Hudson's John Brassington wins Outstanding Colorado Young Farmer Agri-Business Award
John Brassington who owns and operates an agricultural building company in Weld County was named recipient of the Outstanding Colorado Young Farmer Agri-Business Award for 2009.
This award is presented each year to recognize a CYF member who has demonstrated huge competencies in ownership of an agri-business operation from which he or she derives most of their income. The recipient may receive the award only once in his or her lifetime. Winners are selected based upon their overall business program, leadership activities and civic, church and community service work.
Brassington, 53, started working in a residential and commercial remodeling business, mainly sub-contracting for another company. By 1990, he and his wife, Jimetta, made a calculated decision to move from the city out into the rural area in order to raise their children in a country culture. They purchased 180 acres and went about the task of turning the piece of ground into a home. During this process, Brassington built a pole barn that became the envy of the neighborhood resulting in several neighbors asking him to build one for them. The result has become a full-time business designing and building pole barns specifically for agriculture customers.
"When I was building for myself in 1990, I went to a local lumber yard to see what was available for agriculture buildings," Brassington explains. "I soon learned choices were slim and nobody in our area was putting up pole barns. So home I went to design, with some trial and error, a nice pole barn." This trial and error has become an operation that employs two men full-time and also utilizes part-time hired held as needed. Brassington does all of the building projects on a pay as you go basis which has meant that he has kept his business afloat totally on a cash flow basis, requiring no bank financing to date.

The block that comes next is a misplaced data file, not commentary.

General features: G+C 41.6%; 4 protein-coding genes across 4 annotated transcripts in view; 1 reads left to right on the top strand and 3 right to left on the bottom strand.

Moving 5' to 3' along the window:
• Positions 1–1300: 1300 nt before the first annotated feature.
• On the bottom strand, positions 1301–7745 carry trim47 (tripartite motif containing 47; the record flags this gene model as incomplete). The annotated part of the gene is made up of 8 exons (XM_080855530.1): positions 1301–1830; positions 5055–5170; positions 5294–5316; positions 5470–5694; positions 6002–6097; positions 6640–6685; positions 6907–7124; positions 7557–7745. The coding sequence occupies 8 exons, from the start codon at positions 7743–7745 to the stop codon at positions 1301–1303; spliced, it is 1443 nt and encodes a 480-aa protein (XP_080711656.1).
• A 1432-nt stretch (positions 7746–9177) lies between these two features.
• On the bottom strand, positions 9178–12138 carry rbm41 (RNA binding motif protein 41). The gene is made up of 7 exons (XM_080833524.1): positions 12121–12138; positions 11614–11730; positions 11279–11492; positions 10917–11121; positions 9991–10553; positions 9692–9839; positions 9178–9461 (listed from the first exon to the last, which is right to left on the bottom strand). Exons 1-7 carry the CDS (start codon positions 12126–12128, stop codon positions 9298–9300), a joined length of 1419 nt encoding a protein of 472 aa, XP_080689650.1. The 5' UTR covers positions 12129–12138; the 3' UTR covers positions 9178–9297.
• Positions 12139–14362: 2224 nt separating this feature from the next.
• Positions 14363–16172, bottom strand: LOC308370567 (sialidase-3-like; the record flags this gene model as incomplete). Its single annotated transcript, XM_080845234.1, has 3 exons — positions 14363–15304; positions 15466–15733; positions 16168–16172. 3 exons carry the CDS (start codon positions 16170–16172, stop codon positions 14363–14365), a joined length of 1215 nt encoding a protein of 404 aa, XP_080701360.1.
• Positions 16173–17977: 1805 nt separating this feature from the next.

Brassington's primary responsibility to the company is to find the clients who need building done, to meet with them and design the building to their specifications. He prices materials and labor, writes the contract, orders the materials and determines if hired help will be needed and how much. He secures the building permit and the work ensues. "We have kept the business basically as simple as we can," Brassington explains. "We are still the same two guys working together with part time help as needed. We use the same suppliers. Today we use a bobcat to drill holes and a crane to lift the trusses. In the past we hand-dug our holes and hand lifted the trusses. But as our buildings have gotten more elaborate, so has our equipment."
Brassington and his wife, Jimetta, have been active members of the Front Range Chapter for seven years. He is an immediate past president for the group and has held several other offices since joining. The couple enjoy helping with the chapter's various activities to include fundraising events to generate dollars for scholarships the chapter awards, helping gather donations for the Fort Lupton food bank and working with the Adams County Sheriff Department's Special Olympics fundraiser.
Brassington has been a 4-H leader for 22 years and one of his primary jobs is the coaching of 8 to 18 year olds in archery and shot guns. He and Jimetta organized a 4-H club in Adams County several years ago and are very busy with the year-round activities of that group, including projects that benefit the Children's Hospital, the Ronald McDonald House and the foster care program in their area. The couple raises beef and hogs on their farm and often supply area youth with 4-H and FFA show projects.
John Brassington (center) is the 2009 Outstanding Agri-Business Award winner. Jim Sheaffer (right) representing NC+ Hybrids was on hand to present the award to John and his wife, Jimetta (left). (Courtesy photo.)